Ostensibly a light-hearted adaptation of Arlo Guthrie’s folk-rock, FM classic song, starring Guthrie himself, nothing could be further from the truth about this historically accurate, heavy-hearted farewell to 60’s idealism that it actually turns out to be. Hot on the heels of his blockbuster Bonnie and Clyde, director Arthur Penn creates a heartfelt but ultimately melancholy look at the youth culture of the era. The story mixes the actual events of Arlo Guthrie’s life (such as the protracted death of his father Woody from Huntington’s Chorea) and his life as a struggling singer/songwriter trying to forge his own identity as an artist with events of his song “Alice’s Restaurant,” and Penn’s own screenplay to create a kaleidoscopic view of the late-60’s malaise settling in as the realization that “selling out” and “growing up” were essentially the same thing.
Arlo Guthrie himself is entirely charming as he recreates what are undoubtedly many of his own experiences coming of age with a very hip and famous last name in the 1960’s. We follow as he tries out college in Montana, gets kicked out for smoking pot and being a long-hair, and then drifts back to the East Coast, where he lands at the commune-like home of Ray Brock and his wife Alice (she of the restaurant). Ray and Alice are older than the large group of hippies who call Ray’s converted church home. They have cultivated a party-time, familial vibe, where not only are the kids sheltered and fed, but there is an unspoken understanding that their emotional needs will also be met. This kind of works out until, like in all utopian communities, the human frailties of the people at the top start to poison the well. Once Arlo gets back to the Connecticut commune, the movie takes on a far darker tone. I’m not sure if it was intentional or not. Like so many the best relics of the 60’s, I find them unbearably poignant because of the unwitting sadness they portray. The folly of my own youth and some of the less flattering aspects of the 1960’s subculture are meant to be seen as sympathetic or even heroic, yet it is their juxtaposition with the sad realities of the world as it actually exists today that give the movie its greatest resonance to a modern audience. All the ills of society exist in Ray and Alice’s world, it’s just that there are no parents telling you what to do. Ray and Alice nurture and care for the kids, but then things get a little weird when they sleep with some of them, and look the other way while another lapses into mental illness and addiction. During all this, Arlo goes back and forth to a hospital in New Jersey where his father, Woody Guthrie (played by Joseph Boley) lays mute in painful deterioration. We get a good sense of Guthrie’s love for, and confusion about his father. Between these two worlds, Arlo is seeing the disintegration of his biological family and his adopted group of peers. The film reaches its denouement as Arlo rushes to his father’s bedside only to miss his death by minutes, at the same time that his friend is being buried after over-dosing. Director Penn handles this beautifully and sets a bleak tone that sees the film through to its conclusion.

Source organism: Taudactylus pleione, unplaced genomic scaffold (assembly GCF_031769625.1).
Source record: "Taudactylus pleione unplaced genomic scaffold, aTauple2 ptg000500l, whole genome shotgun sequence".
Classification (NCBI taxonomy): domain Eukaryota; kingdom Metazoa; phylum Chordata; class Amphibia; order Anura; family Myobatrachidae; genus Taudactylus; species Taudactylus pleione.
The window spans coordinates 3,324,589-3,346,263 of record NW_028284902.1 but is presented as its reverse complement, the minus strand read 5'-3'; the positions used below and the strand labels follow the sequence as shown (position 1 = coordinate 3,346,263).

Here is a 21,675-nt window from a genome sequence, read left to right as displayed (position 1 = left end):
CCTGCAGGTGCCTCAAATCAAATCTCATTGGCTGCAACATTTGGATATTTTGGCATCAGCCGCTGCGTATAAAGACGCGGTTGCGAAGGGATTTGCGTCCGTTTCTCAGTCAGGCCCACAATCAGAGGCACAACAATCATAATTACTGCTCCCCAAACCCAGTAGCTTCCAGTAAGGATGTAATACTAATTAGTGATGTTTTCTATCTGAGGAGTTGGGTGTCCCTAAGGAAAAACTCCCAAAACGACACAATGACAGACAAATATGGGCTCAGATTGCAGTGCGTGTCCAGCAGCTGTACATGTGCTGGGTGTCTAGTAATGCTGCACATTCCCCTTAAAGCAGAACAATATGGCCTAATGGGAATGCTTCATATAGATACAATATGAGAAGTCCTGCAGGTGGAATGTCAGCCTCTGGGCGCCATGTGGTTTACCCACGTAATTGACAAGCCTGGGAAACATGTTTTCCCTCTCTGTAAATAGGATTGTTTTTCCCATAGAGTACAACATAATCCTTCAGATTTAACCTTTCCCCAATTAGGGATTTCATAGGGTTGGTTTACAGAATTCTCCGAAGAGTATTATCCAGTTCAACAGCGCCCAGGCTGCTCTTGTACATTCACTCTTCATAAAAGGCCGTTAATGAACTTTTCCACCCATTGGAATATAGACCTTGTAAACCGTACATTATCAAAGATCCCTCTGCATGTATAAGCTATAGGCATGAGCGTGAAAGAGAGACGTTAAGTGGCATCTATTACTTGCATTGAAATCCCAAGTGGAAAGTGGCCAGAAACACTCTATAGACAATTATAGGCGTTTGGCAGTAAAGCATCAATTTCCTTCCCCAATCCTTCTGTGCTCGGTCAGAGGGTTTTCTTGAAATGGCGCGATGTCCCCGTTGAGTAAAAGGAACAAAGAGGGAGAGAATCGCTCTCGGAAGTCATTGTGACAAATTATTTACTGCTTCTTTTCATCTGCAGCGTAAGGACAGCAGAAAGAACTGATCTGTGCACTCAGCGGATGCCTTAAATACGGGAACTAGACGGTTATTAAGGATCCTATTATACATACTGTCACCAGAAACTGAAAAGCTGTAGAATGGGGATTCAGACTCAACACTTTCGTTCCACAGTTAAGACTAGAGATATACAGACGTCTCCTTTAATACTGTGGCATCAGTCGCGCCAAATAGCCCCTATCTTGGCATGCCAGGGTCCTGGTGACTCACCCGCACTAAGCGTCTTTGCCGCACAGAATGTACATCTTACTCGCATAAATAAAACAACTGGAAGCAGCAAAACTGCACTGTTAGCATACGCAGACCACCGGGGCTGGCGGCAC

During the last third of the movie the majority of the events in Arlo’s famous song take place. These scenes, involving a small-town cop busting Arlo for littering on Thanksgiving Day and his subsequent adventures in jail and at the New York City Draft Board, are light hearted and probably account for the movie’s initial popularity, and its lasting status as a cult film. However, considering the last movement of the film, they seem almost irrelevant. The Brocks decide to renew their wedding vows in an attempt to bring themselves, and their adoptive family back together. The wedding ceremony starts as a glorious day filled with music, food, partying and dancing, but things start to turn sadly sinister as Ray’s drunken behavior becomes increasingly outlandish and hurtful to Alice. As the embarrassed kids start to drift away, Ray embarks on a futile speech intended to inspire his following. He panders to their utopian instincts, but it is too late…the dream is over, as Lennon would proclaim around the same time.
Alice’s Restaurant ends with a profoundly sad Alice Brock, standing alone next to her home, now literally and figuratively devoid of life and happiness. There couldn’t be a more effective metaphor for the end of the dream that was the 1960’s. While this movie may not succeed at the somewhat modest and unambitious goal of bringing Guthrie’s cartoonish song to life, it succeeds like no other film at bringing down the curtain on a tremendously important, but equally confusing decade in American history.
- Paul Epstein